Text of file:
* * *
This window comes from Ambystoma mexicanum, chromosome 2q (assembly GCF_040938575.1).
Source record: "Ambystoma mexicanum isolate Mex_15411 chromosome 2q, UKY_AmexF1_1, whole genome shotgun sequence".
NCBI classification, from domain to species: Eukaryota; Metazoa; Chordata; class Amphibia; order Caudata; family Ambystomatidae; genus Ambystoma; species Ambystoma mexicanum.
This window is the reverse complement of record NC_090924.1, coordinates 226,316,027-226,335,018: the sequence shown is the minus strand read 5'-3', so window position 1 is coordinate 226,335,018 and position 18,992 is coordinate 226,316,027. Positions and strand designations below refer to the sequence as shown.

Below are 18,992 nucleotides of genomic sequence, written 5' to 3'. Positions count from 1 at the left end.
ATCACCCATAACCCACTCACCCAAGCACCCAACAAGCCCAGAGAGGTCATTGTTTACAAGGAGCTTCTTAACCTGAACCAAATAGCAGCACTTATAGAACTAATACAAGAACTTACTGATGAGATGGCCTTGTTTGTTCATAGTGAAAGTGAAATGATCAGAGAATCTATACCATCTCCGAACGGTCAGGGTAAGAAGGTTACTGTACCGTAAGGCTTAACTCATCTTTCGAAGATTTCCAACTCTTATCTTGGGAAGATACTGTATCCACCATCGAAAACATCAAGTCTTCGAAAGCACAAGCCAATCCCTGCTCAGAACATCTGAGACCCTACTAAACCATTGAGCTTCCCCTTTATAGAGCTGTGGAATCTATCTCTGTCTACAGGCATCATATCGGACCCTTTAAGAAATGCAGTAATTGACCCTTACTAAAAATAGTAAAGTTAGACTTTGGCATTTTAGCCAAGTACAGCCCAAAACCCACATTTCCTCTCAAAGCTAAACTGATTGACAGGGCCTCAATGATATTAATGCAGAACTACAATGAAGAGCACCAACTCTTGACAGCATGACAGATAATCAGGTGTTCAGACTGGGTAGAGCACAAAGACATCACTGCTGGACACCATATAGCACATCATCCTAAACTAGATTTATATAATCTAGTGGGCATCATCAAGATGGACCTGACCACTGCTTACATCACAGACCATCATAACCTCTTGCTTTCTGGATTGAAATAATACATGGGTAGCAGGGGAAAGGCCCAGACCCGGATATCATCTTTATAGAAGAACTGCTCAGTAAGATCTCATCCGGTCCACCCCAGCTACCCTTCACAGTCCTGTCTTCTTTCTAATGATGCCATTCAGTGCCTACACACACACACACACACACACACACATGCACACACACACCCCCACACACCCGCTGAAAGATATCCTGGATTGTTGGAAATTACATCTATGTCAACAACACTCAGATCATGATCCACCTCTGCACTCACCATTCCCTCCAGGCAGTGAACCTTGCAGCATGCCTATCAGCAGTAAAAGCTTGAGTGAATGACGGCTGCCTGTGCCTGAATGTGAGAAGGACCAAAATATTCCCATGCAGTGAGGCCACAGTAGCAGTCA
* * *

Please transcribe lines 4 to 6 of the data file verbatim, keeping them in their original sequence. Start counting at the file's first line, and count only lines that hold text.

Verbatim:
This window is the reverse complement of record NC_090924.1, coordinates 226,316,027-226,335,018: the sequence shown is the minus strand read 5'-3', so window position 1 is coordinate 226,335,018 and position 18,992 is coordinate 226,316,027. Positions and strand designations below refer to the sequence as shown.

Below are 18,992 nucleotides of genomic sequence, written 5' to 3'. Positions count from 1 at the left end.
ATCACCCATAACCCACTCACCCAAGCACCCAACAAGCCCAGAGAGGTCATTGTTTACAAGGAGCTTCTTAACCTGAACCAAATAGCAGCACTTATAGAACTAATACAAGAACTTACTGATGAGATGGCCTTGTTTGTTCATAGTGAAAGTGAAATGATCAGAGAATCTATACCATCTCCGAACGGTCAGGGTAAGAAGGTTACTGTACCGTAAGGCTTAACTCATCTTTCGAAGATTTCCAACTCTTATCTTGGGAAGATACTGTATCCACCATCGAAAACATCAAGTCTTCGAAAGCACAAGCCAATCCCTGCTCAGAACATCTGAGACCCTACTAAACCATTGAGCTTCCCCTTTATAGAGCTGTGGAATCTATCTCTGTCTACAGGCATCATATCGGACCCTTTAAGAAATGCAGTAATTGACCCTTACTAAAAATAGTAAAGTTAGACTTTGGCATTTTAGCCAAGTACAGCCCAAAACCCACATTTCCTCTCAAAGCTAAACTGATTGACAGGGCCTCAATGATATTAATGCAGAACTACAATGAAGAGCACCAACTCTTGACAGCATGACAGATAATCAGGTGTTCAGACTGGGTAGAGCACAAAGACATCACTGCTGGACACCATATAGCACATCATCCTAAACTAGATTTATATAATCTAGTGGGCATCATCAAGATGGACCTGACCACTGCTTACATCACAGACCATCATAACCTCTTGCTTTCTGGATTGAAATAATACATGGGTAGCAGGGGAAAGGCCCAGACCCGGATATCATCTTTATAGAAGAACTGCTCAGTAAGATCTCATCCGGTCCACCCCAGCTACCCTTCACAGTCCTGTCTTCTTTCTAATGATGCCATTCAGTGCCTACACACACACACACACACACACACACATGCACACACACACCCCCACACACCCGCTGAAAGATATCCTGGATTGTTGGAAATTACATCTATGTCAACAACACTCAGATCATGATCCACCTCTGCACTCACCATTCCCTCCAGGCAGTGAACCTTGCAGCATGCCTATCAGCAGTAAAAGCTTGAGTGAATGACGGCTGCCTGTGCCTGAATGTGAGAAGGACCAAAATATTCCCATGCAGTGAGGCCACAGTAGCAGTCA